held Sweyne helpless in thrall.
spawn lurked in wait
drag to death the doomed warrior.
sank through sleepless nightmares.
When Sweyne awoke he was back in the shelter in the alder
grove. He saw the familiar branches, heard the talk of the
saw them move towards him, and fell again into a black swoon.
faithful care of the women brought him back to life again, but how long
he had lain helpless he could not tell. At first he saw but
blearily. To move at all cost him immense effort, and the
had to feed him by pouring spoonfuls of potions into his
It was many days before he could raise his hand to his face, and when
he did he found his beard gone.
"Why have you shaved me?" he asked, and was told that the
had not shaved him. When he tried to rape Ædwitha
Walburga knocked him out, the women had fled, leaving him for dead,
but, fearing that the Vikings might find him and then search for his
killers, they had gone back to drag his body away and sink it in a bog.
Finding him alive that had carried him back to their shelter.
Then, without thinking out what to do, they had, more or less by force
of habit started caring for him again. His flight and his new
wound must have undermined him. In spite of all they did for
he seemed to grow weaker and weaker. His muscular frame had
withered away. His beard had fallen out and his fine head of
had become lank and lifeless. Even his voice, when he called out in his
nightmares, had lost its manly force and become thin and reedy like
that of a half-grown boy or an old man in his second childhood.
Sweyne's return to consciousness began his
he regained the use of his body. Ædwitha would have
his constant companion. While her mother gathered herbs and
foodstuffs she stayed with Sweyne, helping him to walk a few laboured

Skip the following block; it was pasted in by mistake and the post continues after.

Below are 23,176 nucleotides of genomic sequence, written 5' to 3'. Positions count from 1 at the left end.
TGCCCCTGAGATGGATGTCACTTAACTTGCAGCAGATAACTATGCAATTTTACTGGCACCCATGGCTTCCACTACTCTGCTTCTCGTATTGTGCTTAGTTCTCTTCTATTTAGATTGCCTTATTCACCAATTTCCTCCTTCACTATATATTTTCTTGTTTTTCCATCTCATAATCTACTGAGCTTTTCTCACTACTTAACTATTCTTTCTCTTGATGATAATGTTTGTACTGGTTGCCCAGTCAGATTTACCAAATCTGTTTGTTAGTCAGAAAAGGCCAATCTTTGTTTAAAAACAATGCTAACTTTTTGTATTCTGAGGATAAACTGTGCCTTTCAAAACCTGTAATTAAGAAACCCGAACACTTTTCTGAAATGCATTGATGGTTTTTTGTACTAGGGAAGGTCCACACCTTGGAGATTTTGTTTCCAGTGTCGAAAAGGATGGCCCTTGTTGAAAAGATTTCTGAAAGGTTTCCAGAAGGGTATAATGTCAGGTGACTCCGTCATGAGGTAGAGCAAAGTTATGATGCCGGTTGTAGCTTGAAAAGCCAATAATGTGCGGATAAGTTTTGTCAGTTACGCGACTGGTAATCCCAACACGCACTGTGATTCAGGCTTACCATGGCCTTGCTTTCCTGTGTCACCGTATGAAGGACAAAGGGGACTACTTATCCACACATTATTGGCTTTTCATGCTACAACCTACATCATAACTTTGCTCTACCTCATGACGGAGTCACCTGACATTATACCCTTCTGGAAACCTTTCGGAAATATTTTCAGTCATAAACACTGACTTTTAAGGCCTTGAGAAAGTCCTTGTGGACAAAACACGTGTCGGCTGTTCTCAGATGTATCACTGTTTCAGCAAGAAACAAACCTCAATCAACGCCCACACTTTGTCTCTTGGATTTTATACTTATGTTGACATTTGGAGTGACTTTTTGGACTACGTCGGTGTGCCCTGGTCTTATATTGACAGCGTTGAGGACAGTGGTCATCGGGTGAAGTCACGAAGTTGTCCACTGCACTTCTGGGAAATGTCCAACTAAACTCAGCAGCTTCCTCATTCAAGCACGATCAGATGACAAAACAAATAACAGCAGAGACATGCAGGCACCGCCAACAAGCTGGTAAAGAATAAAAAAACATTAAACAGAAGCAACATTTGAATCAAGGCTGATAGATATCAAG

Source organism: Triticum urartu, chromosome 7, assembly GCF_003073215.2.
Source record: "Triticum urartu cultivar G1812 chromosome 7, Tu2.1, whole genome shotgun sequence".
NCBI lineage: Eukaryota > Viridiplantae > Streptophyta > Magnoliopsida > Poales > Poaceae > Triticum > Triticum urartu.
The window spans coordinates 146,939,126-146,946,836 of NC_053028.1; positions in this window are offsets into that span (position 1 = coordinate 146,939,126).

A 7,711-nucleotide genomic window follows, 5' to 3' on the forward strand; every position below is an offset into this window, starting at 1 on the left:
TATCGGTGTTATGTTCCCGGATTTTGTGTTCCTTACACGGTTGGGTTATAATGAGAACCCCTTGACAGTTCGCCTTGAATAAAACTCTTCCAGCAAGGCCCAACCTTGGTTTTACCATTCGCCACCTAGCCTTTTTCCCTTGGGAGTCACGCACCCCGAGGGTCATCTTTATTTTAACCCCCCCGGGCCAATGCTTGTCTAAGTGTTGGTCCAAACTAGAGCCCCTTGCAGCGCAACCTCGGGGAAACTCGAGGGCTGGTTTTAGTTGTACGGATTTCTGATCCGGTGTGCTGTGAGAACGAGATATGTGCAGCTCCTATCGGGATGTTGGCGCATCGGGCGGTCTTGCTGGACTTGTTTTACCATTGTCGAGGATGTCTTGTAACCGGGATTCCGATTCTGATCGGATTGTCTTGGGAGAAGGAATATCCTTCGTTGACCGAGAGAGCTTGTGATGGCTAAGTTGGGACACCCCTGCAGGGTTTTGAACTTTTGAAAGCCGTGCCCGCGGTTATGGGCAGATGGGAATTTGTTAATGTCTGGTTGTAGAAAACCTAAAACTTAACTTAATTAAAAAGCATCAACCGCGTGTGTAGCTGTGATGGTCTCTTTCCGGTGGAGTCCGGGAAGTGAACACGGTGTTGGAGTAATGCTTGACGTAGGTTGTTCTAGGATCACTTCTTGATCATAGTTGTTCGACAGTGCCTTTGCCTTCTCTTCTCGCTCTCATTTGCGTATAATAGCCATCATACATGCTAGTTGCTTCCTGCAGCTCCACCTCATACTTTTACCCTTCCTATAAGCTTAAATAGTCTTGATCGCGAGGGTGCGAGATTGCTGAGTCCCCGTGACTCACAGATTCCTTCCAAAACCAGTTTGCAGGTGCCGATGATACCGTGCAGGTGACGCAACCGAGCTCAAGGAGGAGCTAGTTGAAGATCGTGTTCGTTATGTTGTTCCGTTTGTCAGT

steps at a time around the grove, and bringing him the message of
salvation. The next we hear of him is in some scraps of
anti-Christian alliterative poetry now in the Icelandic National
was Sven, Sigurd's son.
call on Christ and claim his help,
lily-livered little coward
would not fight for freedom or life.
let himself be killed, your Christ almighty.
was hanged high,
hope of Heaven.
was taken in thrall like a thief at night.
was bound with bonds like a branded slave.
soldiers ripped his garments,
scourged him with whips, whining like a cur.
follow a faith fit only for women.
men were maids. Merry the Viking
finds such sport and speeds them to hell.
souls are strong, stronger our gods.
horns give drink, death our swords.
bodies are bathed
beer and blood.
It would seem that Sweyne recovered enough to walk about
but that his body remained weak. In this state, with his
cracking like a half-grown boy's and his beard refusing to grow except
perhaps as wispy down or lank patches, he probably chose to stay in
hiding with the women rather than show himself in Halden, doubtless
remembering one of the sayings of the High One, Odin.
kinsfolk die, and even to ourselves death will come. One
know will never die: the fame that we leave behind on our death."
to be remembered as the heroic Viking leader who perished in the storm